It took me four days
to hitch-hike from Saginaw
I've come to look for America
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Downtown Saginaw along the Saginaw River
With a title like "America," I could literally write about anywhere I wanted. In fact, I even considered writing about the United States as a whole, or even the continent. However, since Paul Simon specifically mentioned Saginaw, Michigan, in his lyrics, I figured I’d take the easy way out and just write about that.
The state of Michigan has often been found lurking in the comical subtext of popular culture, most likely due to the unique Native American names that became cities – Kalamazoo, Muskegon, Cheboygan, and even Paw Paw. That may be the only reason Simon chose to include the location in the lyrics for "America." Not much can be said about Michigan, except that like its other Midwestern counterparts (Ohio, Illinois, Indiana, and Wisconsin), the residents are the salt of the earth. The best people you could ever hope to meet (having studied at a university in the Midwest, it holds a special place in my heart).
Saginaw, like many other Michigan cities, was built upon industrial manufacturing. The city thrived as a lumber town in the 19th century, but – and again, like many other Michigan cities – has experienced a rapid decline over the past 50 years. Increases in the Great Lake State’s unemployment have led to a rise in crime and a drop in population. Currently, the entire region is leading the global shift toward clean energy alternatives. However, it remains unclear as to why the semi-autobiographical narrator in Simon’s tune was in Michigan to begin with.
The lyrics follow the narrator as he’s traveling across the United States on his way to make it big in New York City. Perhaps, this is a partnered song to "The Boxer," which tells the story of a struggling musician starving in the big, bad city. "America" could very well be the prequel as we meet the singer before he’s arrived. He may or may not be traveling with his lover, depending on which S&G fan you ask. Some believe the lyrics are written as a letter to a lover miles away. Paul Simon’s real life girlfriend, Kathy Chitty (mentioned in multiple songs including "Kathy’s Song" and "Homeward Bound"), lived in England during some of his career and it’s very likely he’s writing to her.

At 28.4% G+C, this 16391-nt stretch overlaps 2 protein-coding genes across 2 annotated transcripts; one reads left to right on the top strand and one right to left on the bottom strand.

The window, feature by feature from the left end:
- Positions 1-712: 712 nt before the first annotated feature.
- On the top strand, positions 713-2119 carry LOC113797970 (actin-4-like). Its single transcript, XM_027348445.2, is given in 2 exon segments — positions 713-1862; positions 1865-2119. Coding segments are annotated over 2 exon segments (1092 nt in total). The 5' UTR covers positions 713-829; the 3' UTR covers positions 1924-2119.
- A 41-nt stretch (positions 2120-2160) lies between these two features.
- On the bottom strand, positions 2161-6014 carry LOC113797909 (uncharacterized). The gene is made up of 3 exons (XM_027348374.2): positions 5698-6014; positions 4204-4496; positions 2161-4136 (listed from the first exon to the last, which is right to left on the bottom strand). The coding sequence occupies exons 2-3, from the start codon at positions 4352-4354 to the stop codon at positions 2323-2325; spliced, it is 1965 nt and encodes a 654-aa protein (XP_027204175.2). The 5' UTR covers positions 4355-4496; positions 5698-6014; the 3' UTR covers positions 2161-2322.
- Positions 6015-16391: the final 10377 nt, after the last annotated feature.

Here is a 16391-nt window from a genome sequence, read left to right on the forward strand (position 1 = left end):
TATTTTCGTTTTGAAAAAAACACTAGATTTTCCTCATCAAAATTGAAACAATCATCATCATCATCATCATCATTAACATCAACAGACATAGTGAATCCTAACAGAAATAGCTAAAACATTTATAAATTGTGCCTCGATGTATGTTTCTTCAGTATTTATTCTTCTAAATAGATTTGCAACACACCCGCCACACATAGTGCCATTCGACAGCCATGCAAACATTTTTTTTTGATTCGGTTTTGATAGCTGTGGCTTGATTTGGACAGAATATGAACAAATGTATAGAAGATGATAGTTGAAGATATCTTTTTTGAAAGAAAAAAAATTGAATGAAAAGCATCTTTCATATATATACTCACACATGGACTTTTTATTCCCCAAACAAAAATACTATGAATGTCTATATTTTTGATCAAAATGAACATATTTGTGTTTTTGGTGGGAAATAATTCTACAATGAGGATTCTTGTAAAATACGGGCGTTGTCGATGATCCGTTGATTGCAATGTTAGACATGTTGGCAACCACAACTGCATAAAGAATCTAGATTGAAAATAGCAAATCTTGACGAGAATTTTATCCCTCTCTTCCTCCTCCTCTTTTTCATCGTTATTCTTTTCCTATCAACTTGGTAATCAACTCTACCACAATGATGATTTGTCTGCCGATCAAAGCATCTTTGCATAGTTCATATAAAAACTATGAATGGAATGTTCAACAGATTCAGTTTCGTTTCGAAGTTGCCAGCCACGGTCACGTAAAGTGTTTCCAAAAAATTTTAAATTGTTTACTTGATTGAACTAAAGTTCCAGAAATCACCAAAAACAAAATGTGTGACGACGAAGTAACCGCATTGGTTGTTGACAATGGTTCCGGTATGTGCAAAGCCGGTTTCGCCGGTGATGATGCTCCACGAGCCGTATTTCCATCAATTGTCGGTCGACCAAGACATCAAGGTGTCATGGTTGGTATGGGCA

The more popularly accepted interpretation, however, is that it’s Kathy who’s with him on the bus. I for one agree with this interpretation and there are a few lyrical details to support that opinion:
“Kathy, I said as we boarded a Greyhound in Pittsburgh.”
“Laughing on the bus, playing games with the faces. She said the man in the gabardine suit was a spy.”
“So I looked at the scenery, she read her magazine.”
“’Kathy, I’m lost,’ I said, though I knew she was sleeping.”
"America" tells the story of two lovers on a cross country bus, looking for a better life, maybe even looking for the lost American Dream. At its heart, this is a protest song about the longing for a better way of life that seems to have vanished from our society, even back as far as 1972 when the tune was first released. The melodic climax appears when Simon is "counting the cars on the New Jersey Turnpike" – an obvious metaphor regaling all of us as lost souls wandering the highways (and clogged Garden State thoroughfares).
Further exploration of this metaphor can be found in the mere fact that the narrator is leaving the simple, small-town life of the Midwest for a career in the entertainment industry in a city that is arguably the center of the universe, akin to Rome during the Roman Empire. The entire song could very well be an allegory about a fall from grace into the temptation of the sin of fame, fortune, and sex, drugs, and rock and roll.
"America" has been called one of Simon’s best compositions and a 2014 Rolling Stone
magazine reader’s poll placed it in the group’s top five best songs. As far as the metaphoric value or where it ranks… I’ll leave that for your own colorful interpretation.
~ Justin Novelli
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